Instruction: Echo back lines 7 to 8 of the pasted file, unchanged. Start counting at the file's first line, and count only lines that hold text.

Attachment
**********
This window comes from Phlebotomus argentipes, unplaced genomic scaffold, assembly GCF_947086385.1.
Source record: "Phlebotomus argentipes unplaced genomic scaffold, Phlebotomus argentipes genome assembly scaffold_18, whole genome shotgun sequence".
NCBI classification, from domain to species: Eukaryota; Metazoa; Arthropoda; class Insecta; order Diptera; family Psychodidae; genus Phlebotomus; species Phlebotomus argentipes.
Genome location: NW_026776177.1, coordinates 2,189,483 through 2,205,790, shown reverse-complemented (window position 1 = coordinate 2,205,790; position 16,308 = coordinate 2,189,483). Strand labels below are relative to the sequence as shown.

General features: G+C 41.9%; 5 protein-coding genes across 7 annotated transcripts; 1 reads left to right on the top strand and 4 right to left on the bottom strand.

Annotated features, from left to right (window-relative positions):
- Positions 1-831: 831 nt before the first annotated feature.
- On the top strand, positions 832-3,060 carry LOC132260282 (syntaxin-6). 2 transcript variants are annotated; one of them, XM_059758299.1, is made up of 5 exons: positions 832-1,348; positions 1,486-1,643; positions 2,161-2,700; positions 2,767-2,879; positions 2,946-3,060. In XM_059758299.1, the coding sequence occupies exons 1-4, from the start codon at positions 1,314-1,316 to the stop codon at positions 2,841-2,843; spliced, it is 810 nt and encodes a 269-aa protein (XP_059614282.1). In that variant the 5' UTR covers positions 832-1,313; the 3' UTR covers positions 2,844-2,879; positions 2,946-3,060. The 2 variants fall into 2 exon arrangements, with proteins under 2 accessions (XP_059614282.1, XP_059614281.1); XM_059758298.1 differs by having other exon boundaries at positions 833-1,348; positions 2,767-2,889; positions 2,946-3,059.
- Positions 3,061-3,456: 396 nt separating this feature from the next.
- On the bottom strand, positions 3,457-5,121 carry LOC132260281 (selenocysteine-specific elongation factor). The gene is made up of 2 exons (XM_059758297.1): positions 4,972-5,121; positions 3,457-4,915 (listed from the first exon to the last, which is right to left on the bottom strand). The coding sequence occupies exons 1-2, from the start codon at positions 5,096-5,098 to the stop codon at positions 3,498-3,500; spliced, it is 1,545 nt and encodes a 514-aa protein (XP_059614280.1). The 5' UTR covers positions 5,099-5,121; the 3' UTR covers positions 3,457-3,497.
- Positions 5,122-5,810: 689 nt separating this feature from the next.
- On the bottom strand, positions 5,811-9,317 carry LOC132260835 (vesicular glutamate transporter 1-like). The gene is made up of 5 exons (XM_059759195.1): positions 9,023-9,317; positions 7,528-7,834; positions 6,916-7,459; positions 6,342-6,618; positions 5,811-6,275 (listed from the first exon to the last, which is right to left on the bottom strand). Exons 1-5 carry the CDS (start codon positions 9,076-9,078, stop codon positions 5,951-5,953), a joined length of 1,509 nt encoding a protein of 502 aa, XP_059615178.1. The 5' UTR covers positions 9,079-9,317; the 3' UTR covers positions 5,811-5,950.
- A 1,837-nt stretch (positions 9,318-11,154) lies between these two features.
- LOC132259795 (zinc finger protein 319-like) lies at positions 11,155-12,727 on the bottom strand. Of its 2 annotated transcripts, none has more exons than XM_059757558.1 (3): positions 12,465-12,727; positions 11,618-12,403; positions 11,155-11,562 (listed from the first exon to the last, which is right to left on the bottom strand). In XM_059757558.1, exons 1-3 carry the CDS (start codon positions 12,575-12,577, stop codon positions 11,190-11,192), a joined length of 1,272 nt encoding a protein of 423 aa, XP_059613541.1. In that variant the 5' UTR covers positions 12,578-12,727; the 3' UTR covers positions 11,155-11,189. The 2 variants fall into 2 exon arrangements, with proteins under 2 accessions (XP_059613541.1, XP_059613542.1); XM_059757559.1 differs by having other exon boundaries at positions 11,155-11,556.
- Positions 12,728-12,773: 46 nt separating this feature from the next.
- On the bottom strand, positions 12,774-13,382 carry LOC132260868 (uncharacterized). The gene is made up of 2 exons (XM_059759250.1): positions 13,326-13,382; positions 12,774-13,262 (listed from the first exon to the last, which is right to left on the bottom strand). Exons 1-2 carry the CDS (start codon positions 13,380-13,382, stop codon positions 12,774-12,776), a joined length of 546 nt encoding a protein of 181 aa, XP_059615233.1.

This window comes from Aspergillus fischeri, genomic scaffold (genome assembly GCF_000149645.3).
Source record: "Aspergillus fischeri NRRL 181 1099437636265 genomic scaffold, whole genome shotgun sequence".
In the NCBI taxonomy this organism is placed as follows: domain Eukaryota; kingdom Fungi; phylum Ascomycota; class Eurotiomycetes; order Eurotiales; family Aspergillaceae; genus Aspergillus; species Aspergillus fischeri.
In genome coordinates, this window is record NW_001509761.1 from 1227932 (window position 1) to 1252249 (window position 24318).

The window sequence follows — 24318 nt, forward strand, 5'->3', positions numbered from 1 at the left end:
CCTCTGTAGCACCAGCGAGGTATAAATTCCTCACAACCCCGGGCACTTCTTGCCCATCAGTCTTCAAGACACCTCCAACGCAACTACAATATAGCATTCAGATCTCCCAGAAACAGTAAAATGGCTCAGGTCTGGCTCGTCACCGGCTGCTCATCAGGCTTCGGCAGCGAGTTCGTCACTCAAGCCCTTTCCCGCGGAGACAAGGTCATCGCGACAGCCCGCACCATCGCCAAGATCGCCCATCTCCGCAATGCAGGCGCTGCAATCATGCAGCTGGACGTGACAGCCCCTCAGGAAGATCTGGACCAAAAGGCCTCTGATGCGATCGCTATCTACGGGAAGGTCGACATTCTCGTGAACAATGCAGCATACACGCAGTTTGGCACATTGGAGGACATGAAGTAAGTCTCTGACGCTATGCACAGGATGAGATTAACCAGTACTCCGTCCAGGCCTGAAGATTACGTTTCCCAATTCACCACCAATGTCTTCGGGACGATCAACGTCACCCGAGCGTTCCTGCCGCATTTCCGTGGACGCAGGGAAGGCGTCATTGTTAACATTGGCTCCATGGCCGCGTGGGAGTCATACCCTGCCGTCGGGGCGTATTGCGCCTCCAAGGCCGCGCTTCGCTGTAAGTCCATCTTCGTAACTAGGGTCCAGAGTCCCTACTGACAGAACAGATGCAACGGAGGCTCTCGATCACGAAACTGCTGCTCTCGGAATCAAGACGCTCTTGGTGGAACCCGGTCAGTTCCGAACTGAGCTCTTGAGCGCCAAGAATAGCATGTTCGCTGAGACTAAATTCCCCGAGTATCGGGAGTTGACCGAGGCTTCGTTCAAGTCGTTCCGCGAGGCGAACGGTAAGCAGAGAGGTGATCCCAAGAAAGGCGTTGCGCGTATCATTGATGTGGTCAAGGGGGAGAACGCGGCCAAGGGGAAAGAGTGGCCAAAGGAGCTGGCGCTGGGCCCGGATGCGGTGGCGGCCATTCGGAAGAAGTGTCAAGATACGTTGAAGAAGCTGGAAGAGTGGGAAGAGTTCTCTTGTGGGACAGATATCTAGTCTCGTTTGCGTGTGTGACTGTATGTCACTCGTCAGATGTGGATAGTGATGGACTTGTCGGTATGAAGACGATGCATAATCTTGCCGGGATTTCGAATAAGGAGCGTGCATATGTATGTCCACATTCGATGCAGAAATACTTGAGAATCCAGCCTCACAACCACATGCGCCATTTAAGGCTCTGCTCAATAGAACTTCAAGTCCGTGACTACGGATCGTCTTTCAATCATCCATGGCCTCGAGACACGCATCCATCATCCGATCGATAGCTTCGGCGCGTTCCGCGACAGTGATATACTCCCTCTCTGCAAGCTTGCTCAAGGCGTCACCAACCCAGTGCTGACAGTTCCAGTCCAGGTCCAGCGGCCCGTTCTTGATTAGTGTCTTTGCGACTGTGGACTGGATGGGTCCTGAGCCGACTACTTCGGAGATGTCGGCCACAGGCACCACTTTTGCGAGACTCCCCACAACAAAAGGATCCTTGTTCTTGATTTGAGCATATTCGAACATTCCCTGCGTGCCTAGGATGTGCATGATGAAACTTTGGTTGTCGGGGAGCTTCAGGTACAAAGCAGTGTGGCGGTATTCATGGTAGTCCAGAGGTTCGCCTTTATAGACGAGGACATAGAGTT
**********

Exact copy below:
- Positions 1-831: 831 nt before the first annotated feature.
- On the top strand, positions 832-3,060 carry LOC132260282 (syntaxin-6). 2 transcript variants are annotated; one of them, XM_059758299.1, is made up of 5 exons: positions 832-1,348; positions 1,486-1,643; positions 2,161-2,700; positions 2,767-2,879; positions 2,946-3,060. In XM_059758299.1, the coding sequence occupies exons 1-4, from the start codon at positions 1,314-1,316 to the stop codon at positions 2,841-2,843; spliced, it is 810 nt and encodes a 269-aa protein (XP_059614282.1). In that variant the 5' UTR covers positions 832-1,313; the 3' UTR covers positions 2,844-2,879; positions 2,946-3,060. The 2 variants fall into 2 exon arrangements, with proteins under 2 accessions (XP_059614282.1, XP_059614281.1); XM_059758298.1 differs by having other exon boundaries at positions 833-1,348; positions 2,767-2,889; positions 2,946-3,059.